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A Louisiana representative actually proposed weight and age limits for strippers
The legislation would cap stripping jobs at age 28 and under 160 lbs.
In this week in “wait, seriously?” a Louisiana lawmaker has proposed weight and age limits for strippers to keep them youthful and thin.
At Wednesday’s legislative session, Republican Rep. Kenny Havard proposed an amendment to a new law that seeks to raise the minimum age for dancers entering the stripping industry from 18 to 21. The new age-minimum law was being debated at the statehouse that day.
“In keeping the, I guess, the spirit alive of, uh, trimming the fat,” said Havard at the podium, “I have put an age limit on it of no more than 28 years of age and shall be no more than 160 pounds.”
Immediately after announcing his amendment proposal, Rep. Nancy Landry, also a Republican, leapt to the mic and asked: “Representative Havard, are you saying that women who are over 28 or over a certain weight are not fit to be dancers or strippers?”
During a chorus of “ooooohs” reminiscent of a middle school playground fight, Rep. Havard replied: “No, ma’am, I’m just worried about their health and I wouldn’t want them to hurt one another.”
During most of the debate—which somehow actually happened in a serious legislative session—lawmakers were heard either laughing or booing. Landry called the amendment “offensive,” and Havard offered to “pull it, Miss Landry” on the spot.
But female lawmakers weren’t amused by what Havard later said was “a joke.” Several told Louisiana’s Advocate newspaper that the outrageous faux-mendment was typical of the kind of old boy’s club sexism they face in the House chambers on a regular basis. Many noted that the original bill being debated would raise the age of stripping in an effort to curb sex trafficking—a subject that no one finds amusing.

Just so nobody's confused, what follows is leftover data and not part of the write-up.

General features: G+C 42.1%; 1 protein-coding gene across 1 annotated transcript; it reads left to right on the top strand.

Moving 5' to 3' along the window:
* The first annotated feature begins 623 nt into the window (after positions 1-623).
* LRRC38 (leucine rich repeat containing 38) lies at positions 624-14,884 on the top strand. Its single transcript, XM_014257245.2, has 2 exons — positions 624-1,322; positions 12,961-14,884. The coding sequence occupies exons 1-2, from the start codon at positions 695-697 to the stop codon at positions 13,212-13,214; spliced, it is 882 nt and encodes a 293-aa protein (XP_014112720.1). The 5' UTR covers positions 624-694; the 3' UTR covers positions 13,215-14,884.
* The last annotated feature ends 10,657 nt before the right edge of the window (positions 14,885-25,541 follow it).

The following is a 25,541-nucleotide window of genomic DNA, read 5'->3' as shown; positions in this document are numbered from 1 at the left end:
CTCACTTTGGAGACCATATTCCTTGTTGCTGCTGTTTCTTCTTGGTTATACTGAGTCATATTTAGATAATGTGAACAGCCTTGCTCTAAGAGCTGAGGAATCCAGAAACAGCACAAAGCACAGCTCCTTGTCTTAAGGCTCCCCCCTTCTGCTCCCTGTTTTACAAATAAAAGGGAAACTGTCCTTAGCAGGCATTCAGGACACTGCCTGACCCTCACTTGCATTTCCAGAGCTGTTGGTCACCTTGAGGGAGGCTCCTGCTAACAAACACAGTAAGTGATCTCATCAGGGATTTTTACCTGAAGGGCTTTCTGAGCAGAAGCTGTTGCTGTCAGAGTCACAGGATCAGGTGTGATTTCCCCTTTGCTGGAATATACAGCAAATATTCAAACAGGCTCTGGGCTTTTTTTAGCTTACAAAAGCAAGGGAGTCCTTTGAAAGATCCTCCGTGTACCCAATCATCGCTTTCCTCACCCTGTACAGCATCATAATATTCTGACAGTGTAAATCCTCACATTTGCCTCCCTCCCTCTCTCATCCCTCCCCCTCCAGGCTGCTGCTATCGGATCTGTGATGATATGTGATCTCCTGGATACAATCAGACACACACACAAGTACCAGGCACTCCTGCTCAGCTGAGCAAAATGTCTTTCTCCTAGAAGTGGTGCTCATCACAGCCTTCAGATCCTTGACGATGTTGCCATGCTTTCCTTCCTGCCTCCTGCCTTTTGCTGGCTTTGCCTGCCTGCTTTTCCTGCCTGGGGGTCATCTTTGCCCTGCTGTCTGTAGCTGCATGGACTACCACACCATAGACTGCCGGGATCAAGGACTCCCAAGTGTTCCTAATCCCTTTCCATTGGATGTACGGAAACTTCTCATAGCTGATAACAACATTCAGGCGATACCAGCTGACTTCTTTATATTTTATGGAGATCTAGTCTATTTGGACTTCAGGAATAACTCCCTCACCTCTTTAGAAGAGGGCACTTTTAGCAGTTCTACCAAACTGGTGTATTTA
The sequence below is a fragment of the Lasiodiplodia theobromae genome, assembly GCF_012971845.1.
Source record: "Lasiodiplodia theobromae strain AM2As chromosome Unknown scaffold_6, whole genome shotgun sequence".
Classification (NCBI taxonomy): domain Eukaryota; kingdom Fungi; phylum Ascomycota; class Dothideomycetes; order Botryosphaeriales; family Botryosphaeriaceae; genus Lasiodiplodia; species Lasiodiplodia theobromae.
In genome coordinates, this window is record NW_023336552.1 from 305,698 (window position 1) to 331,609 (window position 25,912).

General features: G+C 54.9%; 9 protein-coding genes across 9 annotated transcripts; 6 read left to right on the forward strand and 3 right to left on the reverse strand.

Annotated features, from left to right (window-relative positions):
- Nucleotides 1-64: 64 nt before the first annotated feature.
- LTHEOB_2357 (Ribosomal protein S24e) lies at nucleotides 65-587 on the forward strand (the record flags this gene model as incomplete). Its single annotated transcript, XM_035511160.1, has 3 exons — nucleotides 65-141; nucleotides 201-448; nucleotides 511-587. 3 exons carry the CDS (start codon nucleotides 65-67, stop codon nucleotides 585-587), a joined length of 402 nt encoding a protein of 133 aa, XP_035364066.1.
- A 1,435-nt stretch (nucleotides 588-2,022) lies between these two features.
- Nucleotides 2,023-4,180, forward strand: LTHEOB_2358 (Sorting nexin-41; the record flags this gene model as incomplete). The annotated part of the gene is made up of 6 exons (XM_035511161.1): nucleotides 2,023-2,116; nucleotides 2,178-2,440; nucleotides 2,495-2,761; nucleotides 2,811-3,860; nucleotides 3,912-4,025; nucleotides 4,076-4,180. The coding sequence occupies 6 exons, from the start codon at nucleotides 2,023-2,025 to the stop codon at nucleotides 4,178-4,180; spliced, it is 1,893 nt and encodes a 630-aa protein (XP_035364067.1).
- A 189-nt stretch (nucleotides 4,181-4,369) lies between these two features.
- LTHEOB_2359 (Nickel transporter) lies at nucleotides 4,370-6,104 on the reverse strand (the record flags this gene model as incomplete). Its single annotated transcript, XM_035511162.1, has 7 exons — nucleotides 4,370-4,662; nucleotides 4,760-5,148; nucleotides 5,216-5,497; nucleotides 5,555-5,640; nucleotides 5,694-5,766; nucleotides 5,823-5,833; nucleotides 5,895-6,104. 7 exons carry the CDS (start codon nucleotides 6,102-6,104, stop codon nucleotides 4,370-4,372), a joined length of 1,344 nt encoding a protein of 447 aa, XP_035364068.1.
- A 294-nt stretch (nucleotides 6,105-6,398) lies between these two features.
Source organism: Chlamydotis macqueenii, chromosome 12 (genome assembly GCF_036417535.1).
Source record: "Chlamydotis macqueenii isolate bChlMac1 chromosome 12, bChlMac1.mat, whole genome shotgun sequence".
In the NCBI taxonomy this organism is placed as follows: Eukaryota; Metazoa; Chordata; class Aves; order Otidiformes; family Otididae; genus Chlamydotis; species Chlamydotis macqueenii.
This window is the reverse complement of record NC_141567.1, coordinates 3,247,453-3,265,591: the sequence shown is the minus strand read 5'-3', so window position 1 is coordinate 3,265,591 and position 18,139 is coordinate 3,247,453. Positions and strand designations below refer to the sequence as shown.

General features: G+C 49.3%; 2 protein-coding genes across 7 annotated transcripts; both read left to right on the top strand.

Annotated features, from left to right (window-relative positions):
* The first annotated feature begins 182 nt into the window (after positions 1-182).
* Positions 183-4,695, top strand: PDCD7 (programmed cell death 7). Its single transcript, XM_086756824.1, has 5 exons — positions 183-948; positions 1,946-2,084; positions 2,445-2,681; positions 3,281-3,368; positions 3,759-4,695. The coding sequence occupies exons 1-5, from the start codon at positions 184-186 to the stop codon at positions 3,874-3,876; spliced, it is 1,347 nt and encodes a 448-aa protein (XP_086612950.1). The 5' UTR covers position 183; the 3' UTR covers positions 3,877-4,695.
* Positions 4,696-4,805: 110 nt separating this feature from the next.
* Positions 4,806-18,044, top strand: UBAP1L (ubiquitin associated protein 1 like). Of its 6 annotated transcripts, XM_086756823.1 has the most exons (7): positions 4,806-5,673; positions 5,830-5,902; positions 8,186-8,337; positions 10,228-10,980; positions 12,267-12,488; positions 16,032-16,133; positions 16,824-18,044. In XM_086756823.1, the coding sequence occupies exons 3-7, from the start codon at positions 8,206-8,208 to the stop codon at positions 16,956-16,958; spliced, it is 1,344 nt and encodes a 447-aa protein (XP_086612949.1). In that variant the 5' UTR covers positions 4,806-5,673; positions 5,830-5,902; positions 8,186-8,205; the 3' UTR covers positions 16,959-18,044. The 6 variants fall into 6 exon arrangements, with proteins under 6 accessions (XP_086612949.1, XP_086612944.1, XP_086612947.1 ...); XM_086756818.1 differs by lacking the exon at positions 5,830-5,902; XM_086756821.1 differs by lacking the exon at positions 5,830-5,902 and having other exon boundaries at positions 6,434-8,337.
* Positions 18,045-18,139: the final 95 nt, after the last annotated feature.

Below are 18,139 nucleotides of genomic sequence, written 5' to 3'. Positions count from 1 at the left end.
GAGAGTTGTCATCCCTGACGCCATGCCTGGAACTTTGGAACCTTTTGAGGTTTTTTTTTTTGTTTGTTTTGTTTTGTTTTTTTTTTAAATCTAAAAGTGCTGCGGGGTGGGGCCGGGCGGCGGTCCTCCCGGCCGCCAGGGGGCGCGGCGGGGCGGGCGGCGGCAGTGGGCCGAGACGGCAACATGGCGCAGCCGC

The bill that inspired Rep. Havard’s weight and age limit amendment bans establishments from employing “anyone under the age of 21 to work, perform, or dance while clothed in a manner so as to expose the genitals, pubic hair, anus, vulva, or female breast nipples below the areola in the licensed premises.” Senate Bill 191, introduced by Sen. Ronnie Johns, passed 96-0, and aims to curb sex trafficking by barring teens from working in strip clubs.
“We’re here representing 40,000 people back home, and half of them are women,” Rep. Landry told the Advocate. “They’re mothers, daughters, sisters, and we’re here representing the state as the face of Louisiana to some extent…I just don’t think it’s appropriate.”
Rep. Julie Stokes, also a Republican, told the newspaper that she’s tired of regularly encountering shameless misogyny at the statehouse.
“I’ve been told at least three times since this regular session started, by different people in different places, that women should be barefoot and pregnant,” Stokes told the Advocate. “By male legislators.”
A chorus of women legislators weighed in, saying they endure comments about their clothing and other topics not typically faced by male legislators. In Louisiana, women make up only 16 of the 105 state representatives and only six of the state’s 39 senators.
House legislators weren’t the only ones who scoffed at the weight and age limit for strippers. The Daily Dot reached out to comedian, dancer, and author Jacq the Stripper for comment, who offered a blunt response: “What a piece of shit proposal and what a piece of shit man to have any kind of power.”
“Havard probably got hustled by a 30-year-old stripper and wants all the women who are actually experienced in their field to be banished from the club,” Jacq the Stripper told the Daily Dot. “You know, so he can feel safe swaddled in the inexperience of a rookie stripper, and not have to make too many trips to the ATM.”
Mary Emily O'Hara is an LGBTQ reporter. Her work has appeared in Rolling Stone, NBC Out, Daily Dot, Broadly, Vice, the Daily Beast, the Advocate, Huffington Post, DNAinfo, Al Jazeera, and Portland's Pulitzer Prize-winning newsweekly Willamette Week, among other outlets.